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Clifford J. Mallett and Tristan J. Coulter

Little in-depth knowledge is known about the person behind successful coaching. Therefore, the current study was designed to comprehensively examine the personality of a successful Olympic coach. Using McAdams’ whole-person framework, we sought to elicit a coherent description of this coach’s personality by integrating data drawn from three layers of personality: (i) dispositional traits, (ii) personal strivings, and (iii) narrative identity. The findings suggest that, compared with the norm, the participant coach is emotionally stable, agreeable, conscientious, and open to new experiences. His achievement and power strivings shape his motivational agenda as a coach. His narrative identity identifies many redemptive sequences that speak of a coach who is seeking to redeem his failures as an athlete, to feel special, and who invests himself wholeheartedly into developing others to help fulfill their potential. Overall, the study, incorporating McAdams’ personality framework, provided a deep understanding of the person as a coach. We were able to garner insights about how this individual typically behaves, what guides and structures his coaching priorities, and how he has made sense of his life experiences that are fundamental to his investment in coaching and winning. Tentative implications for coaches and coach developers are presented.

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Shani Pitcho-Prelorentzos and Michal Mahat-Shamir

nature of the experience of retirement in such circumstances severely damages participants’ subjective system of meaning and thereby disrupts the coherence of their life narrative. As a result, participants were required to create meaning regarding their experience of retirement and to reauthor their

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Douglas A. Kleiber and Stephen C. Brock

In a previous investigation of the factors that make for a satisfying “exit” from organized sport (Kleiber, Greendorfer, Blinde, & Samdahl, 1987), it was determined that the only predictor of life satisfaction in the years following departure from formal participation was whether one had sustained a career-ending injury. By examining degree of investment in playing professional sports and the academic orientation of that earlier sample, it was possible in the current study to refine the profile of those vulnerable to subsequent depression of well-being (as reflected in lower life satisfaction and self-esteem). Of athletes who had been injured, only those who had an investment in playing professional sport were likely to show lower selfesteem and life satisfaction 5 to 10 years later. The disruption to a “life narrative” that is suggested by these findings argues for a more interpretive approach to research on and treatment of injury and illness among athletes and others.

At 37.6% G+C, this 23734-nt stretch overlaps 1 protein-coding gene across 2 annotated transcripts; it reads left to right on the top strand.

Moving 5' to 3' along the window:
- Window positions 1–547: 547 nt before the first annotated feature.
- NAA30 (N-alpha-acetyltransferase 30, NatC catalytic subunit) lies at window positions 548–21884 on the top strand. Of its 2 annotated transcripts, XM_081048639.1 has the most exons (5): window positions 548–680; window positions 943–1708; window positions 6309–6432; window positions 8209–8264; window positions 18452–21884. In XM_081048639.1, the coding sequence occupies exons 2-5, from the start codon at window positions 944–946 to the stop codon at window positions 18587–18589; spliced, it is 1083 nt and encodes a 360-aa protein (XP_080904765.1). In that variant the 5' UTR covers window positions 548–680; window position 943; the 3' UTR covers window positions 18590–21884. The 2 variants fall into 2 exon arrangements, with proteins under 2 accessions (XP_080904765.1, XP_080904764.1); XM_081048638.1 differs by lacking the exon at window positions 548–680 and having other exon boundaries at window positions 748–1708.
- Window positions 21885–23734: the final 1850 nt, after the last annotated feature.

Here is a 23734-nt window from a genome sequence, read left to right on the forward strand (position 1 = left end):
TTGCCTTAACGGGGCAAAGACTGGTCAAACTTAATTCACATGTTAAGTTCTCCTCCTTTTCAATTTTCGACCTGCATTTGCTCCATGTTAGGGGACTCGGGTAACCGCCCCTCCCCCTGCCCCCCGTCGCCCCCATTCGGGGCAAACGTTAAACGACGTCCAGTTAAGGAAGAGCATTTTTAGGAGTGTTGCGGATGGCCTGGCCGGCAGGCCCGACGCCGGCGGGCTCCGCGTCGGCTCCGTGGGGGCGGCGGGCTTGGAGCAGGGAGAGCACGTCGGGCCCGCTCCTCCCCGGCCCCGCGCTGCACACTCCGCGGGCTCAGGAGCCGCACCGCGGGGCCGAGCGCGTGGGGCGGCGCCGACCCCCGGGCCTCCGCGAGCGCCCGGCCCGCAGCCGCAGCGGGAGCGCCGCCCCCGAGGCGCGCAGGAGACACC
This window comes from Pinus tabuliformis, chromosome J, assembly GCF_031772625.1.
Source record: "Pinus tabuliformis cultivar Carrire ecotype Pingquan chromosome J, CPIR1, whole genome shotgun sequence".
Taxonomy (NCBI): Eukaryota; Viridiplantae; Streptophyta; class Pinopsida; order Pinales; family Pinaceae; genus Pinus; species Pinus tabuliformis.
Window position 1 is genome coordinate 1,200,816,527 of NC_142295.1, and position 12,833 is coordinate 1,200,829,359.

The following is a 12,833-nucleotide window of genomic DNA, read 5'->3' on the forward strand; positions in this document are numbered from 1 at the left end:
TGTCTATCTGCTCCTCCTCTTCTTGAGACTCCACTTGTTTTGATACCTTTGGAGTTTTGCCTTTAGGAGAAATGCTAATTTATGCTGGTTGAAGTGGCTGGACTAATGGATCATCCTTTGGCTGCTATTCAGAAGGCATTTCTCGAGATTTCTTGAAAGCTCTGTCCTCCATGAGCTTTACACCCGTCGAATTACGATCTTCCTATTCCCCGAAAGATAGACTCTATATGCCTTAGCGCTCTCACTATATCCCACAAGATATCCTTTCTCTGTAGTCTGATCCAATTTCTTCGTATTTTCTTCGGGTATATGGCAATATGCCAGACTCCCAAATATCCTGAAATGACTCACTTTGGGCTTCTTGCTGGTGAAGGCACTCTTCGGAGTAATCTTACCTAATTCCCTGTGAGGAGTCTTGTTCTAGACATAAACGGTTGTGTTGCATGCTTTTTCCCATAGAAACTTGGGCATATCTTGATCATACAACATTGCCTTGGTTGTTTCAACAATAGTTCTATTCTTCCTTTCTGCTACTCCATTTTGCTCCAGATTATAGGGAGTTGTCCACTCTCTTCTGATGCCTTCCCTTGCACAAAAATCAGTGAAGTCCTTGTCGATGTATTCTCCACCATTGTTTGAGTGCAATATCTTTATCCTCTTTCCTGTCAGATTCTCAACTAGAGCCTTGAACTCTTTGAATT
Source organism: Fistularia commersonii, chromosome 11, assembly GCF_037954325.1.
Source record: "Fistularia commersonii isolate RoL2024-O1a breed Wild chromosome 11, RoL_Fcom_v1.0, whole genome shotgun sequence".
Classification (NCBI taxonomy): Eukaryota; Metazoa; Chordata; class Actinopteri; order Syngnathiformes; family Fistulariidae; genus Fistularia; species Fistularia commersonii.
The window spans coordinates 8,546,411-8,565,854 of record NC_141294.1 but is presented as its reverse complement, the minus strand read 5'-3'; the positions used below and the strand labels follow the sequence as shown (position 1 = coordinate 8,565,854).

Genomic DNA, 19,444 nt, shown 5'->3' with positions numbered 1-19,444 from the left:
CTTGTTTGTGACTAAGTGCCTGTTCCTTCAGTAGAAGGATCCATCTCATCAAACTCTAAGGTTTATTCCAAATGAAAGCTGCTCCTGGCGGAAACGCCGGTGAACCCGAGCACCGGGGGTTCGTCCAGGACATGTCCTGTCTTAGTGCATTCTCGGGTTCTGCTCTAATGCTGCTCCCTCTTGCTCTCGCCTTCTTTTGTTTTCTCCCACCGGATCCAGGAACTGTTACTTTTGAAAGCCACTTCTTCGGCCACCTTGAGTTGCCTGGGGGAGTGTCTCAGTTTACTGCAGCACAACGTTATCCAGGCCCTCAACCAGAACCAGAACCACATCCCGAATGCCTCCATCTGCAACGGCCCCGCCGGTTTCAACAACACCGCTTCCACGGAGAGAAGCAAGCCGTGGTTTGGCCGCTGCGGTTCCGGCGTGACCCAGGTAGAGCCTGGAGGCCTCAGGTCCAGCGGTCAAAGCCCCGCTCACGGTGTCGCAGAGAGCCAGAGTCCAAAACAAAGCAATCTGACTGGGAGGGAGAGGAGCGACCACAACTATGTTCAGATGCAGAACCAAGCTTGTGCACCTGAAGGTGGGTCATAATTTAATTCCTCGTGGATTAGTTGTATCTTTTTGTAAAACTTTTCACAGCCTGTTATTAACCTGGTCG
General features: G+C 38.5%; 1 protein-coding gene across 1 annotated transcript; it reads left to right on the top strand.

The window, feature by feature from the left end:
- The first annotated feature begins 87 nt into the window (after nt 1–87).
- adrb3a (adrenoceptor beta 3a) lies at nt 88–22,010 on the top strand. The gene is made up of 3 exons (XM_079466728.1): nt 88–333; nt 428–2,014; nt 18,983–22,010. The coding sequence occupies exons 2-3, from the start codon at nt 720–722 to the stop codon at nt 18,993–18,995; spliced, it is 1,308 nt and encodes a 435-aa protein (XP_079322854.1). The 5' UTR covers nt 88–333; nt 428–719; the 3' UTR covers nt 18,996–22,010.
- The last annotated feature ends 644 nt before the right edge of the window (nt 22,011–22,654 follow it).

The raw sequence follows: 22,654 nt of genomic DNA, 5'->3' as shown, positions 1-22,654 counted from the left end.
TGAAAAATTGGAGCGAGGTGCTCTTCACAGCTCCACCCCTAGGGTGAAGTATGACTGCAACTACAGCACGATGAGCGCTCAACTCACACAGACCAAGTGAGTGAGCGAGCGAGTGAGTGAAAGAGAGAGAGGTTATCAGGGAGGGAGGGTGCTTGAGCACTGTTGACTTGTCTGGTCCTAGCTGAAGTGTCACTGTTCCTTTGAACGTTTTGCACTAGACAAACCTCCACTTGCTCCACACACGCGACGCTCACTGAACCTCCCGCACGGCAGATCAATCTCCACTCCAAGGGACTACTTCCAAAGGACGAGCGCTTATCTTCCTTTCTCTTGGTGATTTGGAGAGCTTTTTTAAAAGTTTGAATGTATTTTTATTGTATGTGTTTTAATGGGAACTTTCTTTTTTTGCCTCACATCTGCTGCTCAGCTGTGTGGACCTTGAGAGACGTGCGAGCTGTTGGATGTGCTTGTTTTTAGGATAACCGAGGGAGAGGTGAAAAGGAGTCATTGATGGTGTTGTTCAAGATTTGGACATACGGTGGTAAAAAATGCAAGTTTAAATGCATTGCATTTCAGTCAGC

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Noora J. Ronkainen, Tatiana V. Ryba, and Jacquelyn Allen-Collinson

also emphasizing embodied and prereflective ways of inhabiting lived space ( Felder & Robbins, 2011 ). As Yanchar ( 2015 ) noted about the role of narrative in phenomenological thinking: Concernful involvement unfolds along the lines of a life narrative and entails concern about the projects of life

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Matthew J Smith and Oliver R. Runswick

 al., 1997 ). Narrative learning theory ( Frank, 2010 ) focuses on the use of stories to make sense of the complexity of life. Narratives can guide our attention, affect how we behave and think, and encourage imagination to allow practitioners to identify with the characters and scenario presented

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Anna Kavoura, Alex Channon, and Marja Kokkonen

for challenging the gender binary when people of all genders practice together and gender-inclusive language and practices are used by the coaches. As Halberstam ( 2005 ) has argued, gender-inclusive (sporting) spaces have the potential to open up new, more humane, and socially just life narratives

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Kurtis Pankow, Amber D. Mosewich, and Nicholas L. Holt

-based coach education program . International Sport Coaching Journal, 2, 248 – 260 . doi:10.1123/iscj.2014-0122 Ligon , G.S. , Hunter , S.T. , & Mumford , M.D. ( 2008 ). Development of outstanding leadership: A life narrative approach . Leadership Quarterly, 19, 312 – 334 . doi:10.1016/j

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Madison Ardizzi, Brian Wilson, Lyndsay Hayhurst, and Janet Otte

” ( Starkey, 2016 , para. 1). Based on an ethnographic study of participants in an SDP program within postgenocide Rwanda, Marchesseault ( 2016 ) highlighted how the Rwandan cyclists who were recipients of aid were also active agents that created their own life narratives within a postconflict nation

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Kurtis Pankow, Amber D. Mosewich, and Nicholas L. Holt

.21.2.191 Ligon , G.S. , Hunter , S.T. , & Mumford , M.D. ( 2008 ). Development of outstanding leadership: A life narrative approach . The Leadership Quarterly, 19 , 312 – 334 . doi:10.1016/j.leaqua.2008.03.005 10.1016/j.leaqua.2008.03.005 Mayan , M.J. ( 2009 ). Essentials of

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James Stephenson, Colum Cronin, and Amy E. Whitehead

conquer the last session, so I can get back to normal life. (Narrative) Eccles and Arsal ( 2017 ) discuss the common pitfalls of using TA and support that TA is not particularly natural, especially in the presence of others. Although warm-up exercises from Eccles ( 2012 ) and Ericsson and Simon ( 1993